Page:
Gender Pay Gap in Sports is More of An Issue After Women's World Cup Win

The U.S. Women's National Soccer Team's back-to-back World Cup victories and players' accompanying campaign for equal pay has significantly altered public perception about the gender pay gap in sports, per the results of a new survey.

Thirty-five percent of U.S. adults believe the gender pay gap in sports is more of an issue after the women's team earned their fourth World Cup title earlier this month, according to a poll released this week by Morning Consult and women's empowerment organization ASCEND.

On the path to their record-setting win, many USWNT players publicly advocated for equal pay compared to the less-successful men's national team, and supporters mobilized behind the campaign. Hundreds of fans marched to the women's quarterfinal game calling for a balanced economic playing field. As FIFA President Gianni Infantino stepped onto the field to bestow championship medals on the U.S. players after beating The Netherlands in the final match, the crowd chanted "equal pay."

The campaign for equal pay, which the women have been fighting for years and has involved legal action against the U.S. Soccer Federation, has also spurred action by lawmakers. New York Governor Andrew Cuomo signed equal pay legislation at the World Cup celebration parade held in Manhattan. Earlier this week, U.S. House representatives introduced a bill that would block federal funding from the 2026 men's World Cup — which the U.S. is jointly hosting with Mexico and Canada — until the women's team is given "fair and equitable wages."

The women's unyielding advocacy for more equitable pay conditions appears to have shifted public opinion, albeit with notable demographic differences among whose opinion was swayed. While 50 percent of Democrats said that the women's win changed views on the issue, only 25 percent of Republicans and 27 percent of Independents agreed. Women were more likely to think that the sports gender gap was more of an issue after the World Cup victory, with 37 percent holding this stance, compared with 32 percent of men.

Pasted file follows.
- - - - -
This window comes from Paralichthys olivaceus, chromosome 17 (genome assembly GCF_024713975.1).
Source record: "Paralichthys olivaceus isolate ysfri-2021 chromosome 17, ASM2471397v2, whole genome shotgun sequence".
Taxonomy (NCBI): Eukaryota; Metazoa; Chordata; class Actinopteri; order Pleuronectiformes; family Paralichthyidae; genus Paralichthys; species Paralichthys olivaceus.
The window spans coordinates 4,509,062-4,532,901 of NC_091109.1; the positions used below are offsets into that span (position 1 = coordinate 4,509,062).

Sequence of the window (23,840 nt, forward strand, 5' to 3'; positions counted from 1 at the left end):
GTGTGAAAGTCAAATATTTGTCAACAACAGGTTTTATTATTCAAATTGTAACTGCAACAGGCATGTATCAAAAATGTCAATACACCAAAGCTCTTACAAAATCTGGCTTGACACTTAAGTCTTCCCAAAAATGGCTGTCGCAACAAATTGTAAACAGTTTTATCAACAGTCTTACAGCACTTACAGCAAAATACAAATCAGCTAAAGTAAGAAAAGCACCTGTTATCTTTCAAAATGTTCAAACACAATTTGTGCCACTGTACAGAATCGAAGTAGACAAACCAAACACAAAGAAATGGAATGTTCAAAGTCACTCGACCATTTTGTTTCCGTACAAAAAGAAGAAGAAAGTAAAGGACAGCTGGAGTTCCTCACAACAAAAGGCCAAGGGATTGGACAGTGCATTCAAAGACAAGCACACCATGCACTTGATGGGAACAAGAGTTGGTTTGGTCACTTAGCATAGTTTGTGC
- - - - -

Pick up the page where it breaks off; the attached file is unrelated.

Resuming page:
The increased focus on the gender pay gap in sports has renewed attention on the disparity in pay for professional athletes. Forbes' 2019 list for the highest-paid athletes, which is visibly male-dominated, helped convey the disparity in earnings. The outlet reported that, among all athletes, only female tennis players are among the top global earners.

Gender pay disparity issues persist across leagues and sports. noted that male leagues often generate higher revenue but, "even adjusting for revenue, we find that female athletes are still being short-changed."

The compensation disparity has led female athletes to fight for more equitable pay.

The women's National Ice Hockey Team threatened to boycott the 2017 world championship over a pay dispute. CNN Business reported at the time that men were allowed to bring guests to world championship games, while women weren't, and that women had to share rooms. In addition, men flew in business class, while the women's team flew in economy class. The boycott threat eventually paid off, with USA Hockey providing the women's team travel and insurance agreements equal to those received by the men.

Even with some recent progress, like that earned by the hockey team, for female athletes who play on teams, salaries have often remained a fraction of what their male colleagues earn. Forbes reported in 2017 that the NBA pays its players about 50 percent of league revenue but that WNBA players appear to be receiving "less than 25% of the revenue." The outlet reported last year that the top WNBA salary last year was $117,500 — a far cry from the $37.4 million paid to Stephen Curry, the highest-paid NBA player.

The vast sports gender pay gap has helped to illuminate a broader economic issue facing American women, who still only earn $0.79 for every dollar made by men in the U.S. Even when women have the same job titles and qualifications as men, they earn $0.98 for every dollar.

Megan Rapinoe, Alex Morgan, Allie Long and the team celebrate U.S. Women's National Soccer Team victory at New York City Hall on July 10. John Lamparski/WireImage